You read all the time about men and their mid-life crisis. They either buy a sports car or run off with a younger woman in an effort to feel again. Before I get berated by a bunch of men, I realize that might be stereotypical of what the typical population of men do. Let’s be honest, men have always been the focal point when it comes to mid-life experiences. Women experience it, we just might be silent sufferers.

I think I am in the clutches of one as we speak. There is a feeling of “what the hell have I done with my life” sprinkled with “is this all there is”. I am not depressed, but I am contemplating what comes next. I think with the transition of one child leaving for college, pondering what happens next for our special needs son, Brian losing his job, and being a caregiver for my not-so-easy aging mother, there is a question of where I fit.

I felt the shift come late October last year. The nudge of unhappiness that blanketed me. Maybe that is why I decided to jump start a nutritional program and make a commitment to finish my book. I have friends who are open about this mid-life black hole. We nod in agreement as we share with each other. There is vulnerability in the raw honesty and comforting to know that I am not the only one experiencing it. There is no weakness in admitting that life is changing and we are having a rough time embracing it. In fact, it is courageous and noble.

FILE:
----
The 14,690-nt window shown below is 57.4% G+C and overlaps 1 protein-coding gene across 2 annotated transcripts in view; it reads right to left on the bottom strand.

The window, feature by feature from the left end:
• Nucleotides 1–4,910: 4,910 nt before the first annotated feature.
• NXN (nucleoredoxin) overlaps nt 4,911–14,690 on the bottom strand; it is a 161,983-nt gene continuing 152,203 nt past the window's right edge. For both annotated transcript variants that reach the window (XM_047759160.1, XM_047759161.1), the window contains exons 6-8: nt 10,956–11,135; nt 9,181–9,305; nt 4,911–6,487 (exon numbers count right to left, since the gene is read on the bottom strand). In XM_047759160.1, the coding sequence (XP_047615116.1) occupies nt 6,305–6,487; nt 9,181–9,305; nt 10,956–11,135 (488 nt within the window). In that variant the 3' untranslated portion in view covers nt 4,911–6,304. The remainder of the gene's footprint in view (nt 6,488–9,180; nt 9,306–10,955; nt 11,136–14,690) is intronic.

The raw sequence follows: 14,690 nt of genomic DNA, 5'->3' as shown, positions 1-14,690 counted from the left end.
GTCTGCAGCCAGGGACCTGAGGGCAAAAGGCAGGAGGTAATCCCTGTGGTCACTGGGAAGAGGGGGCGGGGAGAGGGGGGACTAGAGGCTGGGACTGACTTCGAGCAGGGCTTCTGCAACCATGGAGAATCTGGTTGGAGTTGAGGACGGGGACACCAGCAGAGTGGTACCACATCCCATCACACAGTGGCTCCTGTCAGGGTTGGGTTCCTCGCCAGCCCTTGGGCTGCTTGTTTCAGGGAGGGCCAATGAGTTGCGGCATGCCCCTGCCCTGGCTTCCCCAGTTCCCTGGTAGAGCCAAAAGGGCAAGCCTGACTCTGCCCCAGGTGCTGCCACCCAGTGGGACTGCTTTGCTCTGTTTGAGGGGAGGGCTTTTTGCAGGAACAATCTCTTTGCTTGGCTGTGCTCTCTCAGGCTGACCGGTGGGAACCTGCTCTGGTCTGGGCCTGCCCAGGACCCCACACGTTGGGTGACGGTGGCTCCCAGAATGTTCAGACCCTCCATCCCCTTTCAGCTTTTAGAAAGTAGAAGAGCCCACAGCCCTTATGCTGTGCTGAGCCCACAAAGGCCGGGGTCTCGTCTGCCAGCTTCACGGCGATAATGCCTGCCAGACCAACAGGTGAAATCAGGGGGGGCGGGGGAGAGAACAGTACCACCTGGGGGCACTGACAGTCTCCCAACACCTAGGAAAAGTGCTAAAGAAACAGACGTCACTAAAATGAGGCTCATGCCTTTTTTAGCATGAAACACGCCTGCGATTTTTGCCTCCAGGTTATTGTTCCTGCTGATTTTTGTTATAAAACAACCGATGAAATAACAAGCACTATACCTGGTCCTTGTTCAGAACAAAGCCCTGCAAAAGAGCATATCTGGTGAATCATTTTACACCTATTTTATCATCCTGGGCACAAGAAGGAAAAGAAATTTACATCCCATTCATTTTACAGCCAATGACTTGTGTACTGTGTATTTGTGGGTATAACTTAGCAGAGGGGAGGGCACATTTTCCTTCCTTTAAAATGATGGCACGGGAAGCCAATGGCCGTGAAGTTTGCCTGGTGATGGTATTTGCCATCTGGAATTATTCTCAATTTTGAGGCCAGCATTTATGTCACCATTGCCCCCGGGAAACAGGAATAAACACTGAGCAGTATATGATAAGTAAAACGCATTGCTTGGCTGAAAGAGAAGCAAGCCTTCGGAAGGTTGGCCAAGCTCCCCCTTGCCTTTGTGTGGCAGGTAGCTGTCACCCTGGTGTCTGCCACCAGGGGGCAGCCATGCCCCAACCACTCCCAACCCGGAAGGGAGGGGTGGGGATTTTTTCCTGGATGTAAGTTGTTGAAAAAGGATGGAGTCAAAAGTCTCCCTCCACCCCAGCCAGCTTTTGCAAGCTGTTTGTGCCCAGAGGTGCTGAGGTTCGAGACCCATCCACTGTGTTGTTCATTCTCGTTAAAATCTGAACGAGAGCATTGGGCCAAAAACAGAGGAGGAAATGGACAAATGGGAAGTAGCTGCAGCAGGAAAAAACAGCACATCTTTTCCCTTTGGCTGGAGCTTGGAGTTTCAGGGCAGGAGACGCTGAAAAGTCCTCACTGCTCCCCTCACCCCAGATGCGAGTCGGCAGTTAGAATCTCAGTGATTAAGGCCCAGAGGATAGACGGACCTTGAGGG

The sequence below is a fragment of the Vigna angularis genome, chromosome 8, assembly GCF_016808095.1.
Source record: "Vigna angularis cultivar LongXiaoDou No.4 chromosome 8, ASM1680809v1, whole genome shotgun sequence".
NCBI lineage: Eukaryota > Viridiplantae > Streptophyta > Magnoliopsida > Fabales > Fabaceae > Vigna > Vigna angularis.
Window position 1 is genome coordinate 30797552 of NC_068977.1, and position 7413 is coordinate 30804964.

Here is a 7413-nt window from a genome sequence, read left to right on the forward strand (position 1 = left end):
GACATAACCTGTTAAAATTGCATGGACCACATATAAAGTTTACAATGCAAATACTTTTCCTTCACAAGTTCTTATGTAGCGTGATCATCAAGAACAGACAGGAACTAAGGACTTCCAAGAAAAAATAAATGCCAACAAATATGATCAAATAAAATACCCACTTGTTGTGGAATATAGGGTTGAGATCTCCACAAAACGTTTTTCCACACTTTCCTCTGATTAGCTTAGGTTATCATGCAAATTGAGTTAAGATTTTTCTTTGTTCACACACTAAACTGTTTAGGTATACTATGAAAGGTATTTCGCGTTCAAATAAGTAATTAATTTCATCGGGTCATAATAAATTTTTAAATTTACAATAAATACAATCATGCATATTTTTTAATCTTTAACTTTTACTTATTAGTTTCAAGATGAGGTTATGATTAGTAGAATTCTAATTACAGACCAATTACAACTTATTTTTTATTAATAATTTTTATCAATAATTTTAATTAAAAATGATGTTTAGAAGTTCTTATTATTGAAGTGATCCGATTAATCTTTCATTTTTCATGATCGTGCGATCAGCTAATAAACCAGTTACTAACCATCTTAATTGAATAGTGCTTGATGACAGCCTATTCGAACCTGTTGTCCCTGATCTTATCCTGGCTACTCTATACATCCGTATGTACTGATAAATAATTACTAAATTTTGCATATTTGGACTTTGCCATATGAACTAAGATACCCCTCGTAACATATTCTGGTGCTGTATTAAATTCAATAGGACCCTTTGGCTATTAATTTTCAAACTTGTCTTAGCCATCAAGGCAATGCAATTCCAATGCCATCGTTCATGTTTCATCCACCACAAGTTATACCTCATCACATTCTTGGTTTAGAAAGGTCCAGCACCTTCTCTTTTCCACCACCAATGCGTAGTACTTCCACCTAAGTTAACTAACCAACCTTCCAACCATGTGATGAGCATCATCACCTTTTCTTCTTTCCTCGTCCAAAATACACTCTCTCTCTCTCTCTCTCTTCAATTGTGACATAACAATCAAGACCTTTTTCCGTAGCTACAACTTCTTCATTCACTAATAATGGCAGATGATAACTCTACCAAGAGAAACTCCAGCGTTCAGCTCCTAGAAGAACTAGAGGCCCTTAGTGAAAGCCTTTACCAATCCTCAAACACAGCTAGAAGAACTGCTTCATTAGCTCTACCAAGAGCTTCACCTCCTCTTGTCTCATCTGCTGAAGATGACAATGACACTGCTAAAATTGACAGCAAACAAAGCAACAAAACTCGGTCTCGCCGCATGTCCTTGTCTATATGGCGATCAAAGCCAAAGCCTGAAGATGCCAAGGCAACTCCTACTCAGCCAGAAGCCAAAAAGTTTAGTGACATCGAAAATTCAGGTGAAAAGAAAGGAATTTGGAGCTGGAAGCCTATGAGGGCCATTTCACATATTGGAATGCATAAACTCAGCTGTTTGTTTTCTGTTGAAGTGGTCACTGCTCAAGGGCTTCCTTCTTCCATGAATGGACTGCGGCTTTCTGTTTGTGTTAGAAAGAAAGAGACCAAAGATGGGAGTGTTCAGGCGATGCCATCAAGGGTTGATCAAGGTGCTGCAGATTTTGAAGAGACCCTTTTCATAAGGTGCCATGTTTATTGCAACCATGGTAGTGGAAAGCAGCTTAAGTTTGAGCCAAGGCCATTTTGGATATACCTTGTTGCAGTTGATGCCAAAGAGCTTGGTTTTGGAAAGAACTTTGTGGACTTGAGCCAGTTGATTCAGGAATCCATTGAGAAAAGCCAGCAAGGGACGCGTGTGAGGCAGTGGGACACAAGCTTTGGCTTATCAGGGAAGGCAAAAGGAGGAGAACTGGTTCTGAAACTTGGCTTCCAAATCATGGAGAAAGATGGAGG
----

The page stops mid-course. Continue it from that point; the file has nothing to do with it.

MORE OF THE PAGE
We have spent too many years suffering in silence. My upbringing dictates that I shouldn’t air my dirty laundry. That presenting a “pretty picture” to the outside world is essential. I call bullshit. My life isn’t perfect. There is no pretense. No facade. It is messy, unpredictable, and many times completely unmanageable. If that makes me weak because I am honest about it, then so be it.

So, I trudge forward and honor where I am residing. I am gaining traction as I finish the first draft of my book, watch my body transform, and get a little proud of how I am navigating all the changes in my life. Maybe this mid-life excursion is exactly what I needed to propel me forward. All I know is that I am not alone in the journey.

2 thoughts on “Mid-Life

  1. I ran away from Georgia to Louisville. It’s been 10 years and I now realize that running off to see if there was more to “life” out there was a really big mistake, I yearn for home but there is no place left for me back there. It really makes me sad that I cannot be with my grandchild. I advise any woman who thinks of acting on impulse and run away, don’t go far and don’t burn any bridge. At all. I really enjoy your column and never miss it.


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